(Bloomberg) -- In a year marred by challenges including a plane crash in March that killed 157 people, Ethiopian Airlines Group recorded an increase in profit after flying more passengers.

Profit at Africa’s largest airline jumped 18% in the year through June, Chief Executive Officer Tewolde Gebremariam said in a televised speech on Tuesday, without giving figures. The airline reported profit of $233 million in 2017-18, according to Fana Broadcasting Corp.

The most profitable airline on the continent overcame rising fuel costs and a slowdown of the global economy with a 14% increase in the number of passengers, Gebremariam said in the Ethiopian capital, Addis Ababa.

“It was a challenging year, but you don’t test our strength only during the good times but in challenging times too,” he said.

Trade War

The trade war between the U.S. and China is a concern as the two countries are the airline’s top markets.

“Though we haven’t seen a reduction in passenger numbers, there has been a reduction in cargo, this has us worried,” Gebremariam said. 

Ethiopian expects to receive 25 more planes this year, bringing its fleet to 144 jets, Gebremariam said. The new aircraft will aid in adding 11 routes, expanding the airlines destinations to 123 in the new year.

A crash on March 10 led to the grounding of all Boeing 737 Max jets, which were part of Ethiopian’s growth strategy. That has complicated purchasing decisions for new craft, he said.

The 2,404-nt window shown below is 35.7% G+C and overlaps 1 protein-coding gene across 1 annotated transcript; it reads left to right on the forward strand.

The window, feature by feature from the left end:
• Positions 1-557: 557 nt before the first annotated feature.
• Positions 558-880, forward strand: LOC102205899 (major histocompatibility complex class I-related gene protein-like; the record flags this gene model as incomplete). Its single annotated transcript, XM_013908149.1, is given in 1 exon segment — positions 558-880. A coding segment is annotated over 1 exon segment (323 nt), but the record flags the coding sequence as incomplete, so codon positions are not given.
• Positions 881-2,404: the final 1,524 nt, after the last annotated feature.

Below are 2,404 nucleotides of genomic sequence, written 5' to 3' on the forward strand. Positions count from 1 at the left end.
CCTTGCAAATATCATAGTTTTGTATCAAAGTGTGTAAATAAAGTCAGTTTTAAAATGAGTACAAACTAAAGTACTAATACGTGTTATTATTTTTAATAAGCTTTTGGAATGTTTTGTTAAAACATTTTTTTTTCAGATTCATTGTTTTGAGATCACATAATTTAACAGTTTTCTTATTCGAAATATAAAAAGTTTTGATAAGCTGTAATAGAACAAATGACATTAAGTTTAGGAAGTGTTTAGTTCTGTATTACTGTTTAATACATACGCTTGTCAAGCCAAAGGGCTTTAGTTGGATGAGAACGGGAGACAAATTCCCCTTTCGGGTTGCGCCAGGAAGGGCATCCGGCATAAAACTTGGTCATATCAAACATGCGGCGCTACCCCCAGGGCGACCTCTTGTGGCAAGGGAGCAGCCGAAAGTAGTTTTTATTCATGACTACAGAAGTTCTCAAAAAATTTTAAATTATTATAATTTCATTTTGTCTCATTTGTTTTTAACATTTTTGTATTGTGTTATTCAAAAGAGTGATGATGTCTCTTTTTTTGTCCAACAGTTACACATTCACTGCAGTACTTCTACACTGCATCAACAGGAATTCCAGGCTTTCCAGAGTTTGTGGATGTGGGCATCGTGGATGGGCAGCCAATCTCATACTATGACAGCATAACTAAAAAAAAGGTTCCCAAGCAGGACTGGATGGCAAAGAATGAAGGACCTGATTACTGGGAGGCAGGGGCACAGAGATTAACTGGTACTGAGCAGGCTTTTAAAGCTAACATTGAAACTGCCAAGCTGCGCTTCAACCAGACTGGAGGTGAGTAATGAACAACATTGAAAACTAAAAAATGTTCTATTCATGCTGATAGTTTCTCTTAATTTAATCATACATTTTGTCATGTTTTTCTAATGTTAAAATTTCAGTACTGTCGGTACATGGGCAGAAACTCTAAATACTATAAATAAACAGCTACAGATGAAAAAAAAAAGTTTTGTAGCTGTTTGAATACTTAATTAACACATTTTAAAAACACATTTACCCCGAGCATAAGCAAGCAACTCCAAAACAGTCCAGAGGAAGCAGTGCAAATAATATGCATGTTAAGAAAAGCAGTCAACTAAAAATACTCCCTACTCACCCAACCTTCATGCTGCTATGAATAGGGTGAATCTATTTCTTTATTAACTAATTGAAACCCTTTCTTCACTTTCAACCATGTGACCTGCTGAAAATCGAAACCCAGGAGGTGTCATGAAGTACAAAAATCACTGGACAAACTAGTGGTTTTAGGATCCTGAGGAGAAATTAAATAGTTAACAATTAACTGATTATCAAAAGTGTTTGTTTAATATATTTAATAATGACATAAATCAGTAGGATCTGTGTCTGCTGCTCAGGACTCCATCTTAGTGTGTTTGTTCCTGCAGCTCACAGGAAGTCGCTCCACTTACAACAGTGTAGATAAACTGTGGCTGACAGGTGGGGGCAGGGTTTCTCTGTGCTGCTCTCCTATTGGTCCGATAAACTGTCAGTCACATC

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Ethiopian is laying down a new expansion strategy for the next 15 years after achieving its so-called Vision 2025 seven years ahead of time. It’s already bagged joint ventures in Malawi, Chad and Zambia, and has a subsidiary in Mozambique. The carrier is also in talks to start airlines in Ghana and Nigeria.

Expansion plans include a new airport in Ethiopia, whose construction starts this year, and hotel capacity of 1,000 beds, he said.

“Bole Airport, for topography reasons, cannot grow,” Gebremariam said of the facility in the capital, Addis Ababa. “It is surrounded by the city, so we need a new airport. This project should take between four to six years.”

To contact the reporter on this story: Samuel Gebre in Abidjan at sgebre@bloomberg.net

To contact the editors responsible for this story: David Malingha at dmalingha@bloomberg.net, Helen Nyambura

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